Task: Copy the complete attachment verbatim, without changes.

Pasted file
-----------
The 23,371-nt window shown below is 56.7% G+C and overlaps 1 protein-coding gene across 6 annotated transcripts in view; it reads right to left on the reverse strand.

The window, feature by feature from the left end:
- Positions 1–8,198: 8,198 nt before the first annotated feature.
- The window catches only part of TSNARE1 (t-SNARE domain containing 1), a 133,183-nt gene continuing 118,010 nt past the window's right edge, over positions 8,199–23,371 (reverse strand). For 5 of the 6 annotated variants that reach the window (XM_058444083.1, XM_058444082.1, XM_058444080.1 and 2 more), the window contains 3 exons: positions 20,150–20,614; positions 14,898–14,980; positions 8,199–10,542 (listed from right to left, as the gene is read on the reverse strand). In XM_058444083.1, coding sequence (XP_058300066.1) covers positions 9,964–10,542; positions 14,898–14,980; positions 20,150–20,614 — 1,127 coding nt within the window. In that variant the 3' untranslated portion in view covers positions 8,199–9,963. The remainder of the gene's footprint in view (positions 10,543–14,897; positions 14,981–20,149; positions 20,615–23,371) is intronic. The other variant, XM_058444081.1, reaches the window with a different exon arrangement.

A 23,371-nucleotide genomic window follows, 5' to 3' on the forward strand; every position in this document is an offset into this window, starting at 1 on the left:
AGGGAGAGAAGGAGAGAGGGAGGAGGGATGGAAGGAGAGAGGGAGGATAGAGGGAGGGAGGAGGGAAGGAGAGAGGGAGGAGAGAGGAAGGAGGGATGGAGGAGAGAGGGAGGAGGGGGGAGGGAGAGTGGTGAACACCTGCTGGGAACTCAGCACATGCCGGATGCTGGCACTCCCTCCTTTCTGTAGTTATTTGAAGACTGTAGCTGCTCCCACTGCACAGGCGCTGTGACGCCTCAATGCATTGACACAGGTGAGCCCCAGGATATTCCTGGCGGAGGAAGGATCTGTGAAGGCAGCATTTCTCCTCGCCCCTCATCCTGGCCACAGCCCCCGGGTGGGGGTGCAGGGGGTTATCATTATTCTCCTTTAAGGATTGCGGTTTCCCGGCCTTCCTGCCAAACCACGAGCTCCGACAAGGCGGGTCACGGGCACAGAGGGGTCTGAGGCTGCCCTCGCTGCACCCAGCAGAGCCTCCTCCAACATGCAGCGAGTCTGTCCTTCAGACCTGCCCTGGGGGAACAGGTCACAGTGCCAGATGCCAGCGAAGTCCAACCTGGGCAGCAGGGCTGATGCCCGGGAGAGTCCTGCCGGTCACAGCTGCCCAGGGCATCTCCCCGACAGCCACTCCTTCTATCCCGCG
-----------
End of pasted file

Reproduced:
The 23,371-nt window shown below is 56.7% G+C and overlaps 1 protein-coding gene across 6 annotated transcripts in view; it reads right to left on the reverse strand.

The window, feature by feature from the left end:
- Positions 1–8,198: 8,198 nt before the first annotated feature.
- The window catches only part of TSNARE1 (t-SNARE domain containing 1), a 133,183-nt gene continuing 118,010 nt past the window's right edge, over positions 8,199–23,371 (reverse strand). For 5 of the 6 annotated variants that reach the window (XM_058444083.1, XM_058444082.1, XM_058444080.1 and 2 more), the window contains 3 exons: positions 20,150–20,614; positions 14,898–14,980; positions 8,199–10,542 (listed from right to left, as the gene is read on the reverse strand). In XM_058444083.1, coding sequence (XP_058300066.1) covers positions 9,964–10,542; positions 14,898–14,980; positions 20,150–20,614 — 1,127 coding nt within the window. In that variant the 3' untranslated portion in view covers positions 8,199–9,963. The remainder of the gene's footprint in view (positions 10,543–14,897; positions 14,981–20,149; positions 20,615–23,371) is intronic. The other variant, XM_058444081.1, reaches the window with a different exon arrangement.

A 23,371-nucleotide genomic window follows, 5' to 3' on the forward strand; every position in this document is an offset into this window, starting at 1 on the left:
AGGGAGAGAAGGAGAGAGGGAGGAGGGATGGAAGGAGAGAGGGAGGATAGAGGGAGGGAGGAGGGAAGGAGAGAGGGAGGAGAGAGGAAGGAGGGATGGAGGAGAGAGGGAGGAGGGGGGAGGGAGAGTGGTGAACACCTGCTGGGAACTCAGCACATGCCGGATGCTGGCACTCCCTCCTTTCTGTAGTTATTTGAAGACTGTAGCTGCTCCCACTGCACAGGCGCTGTGACGCCTCAATGCATTGACACAGGTGAGCCCCAGGATATTCCTGGCGGAGGAAGGATCTGTGAAGGCAGCATTTCTCCTCGCCCCTCATCCTGGCCACAGCCCCCGGGTGGGGGTGCAGGGGGTTATCATTATTCTCCTTTAAGGATTGCGGTTTCCCGGCCTTCCTGCCAAACCACGAGCTCCGACAAGGCGGGTCACGGGCACAGAGGGGTCTGAGGCTGCCCTCGCTGCACCCAGCAGAGCCTCCTCCAACATGCAGCGAGTCTGTCCTTCAGACCTGCCCTGGGGGAACAGGTCACAGTGCCAGATGCCAGCGAAGTCCAACCTGGGCAGCAGGGCTGATGCCCGGGAGAGTCCTGCCGGTCACAGCTGCCCAGGGCATCTCCCCGACAGCCACTCCTTCTATCCCGCG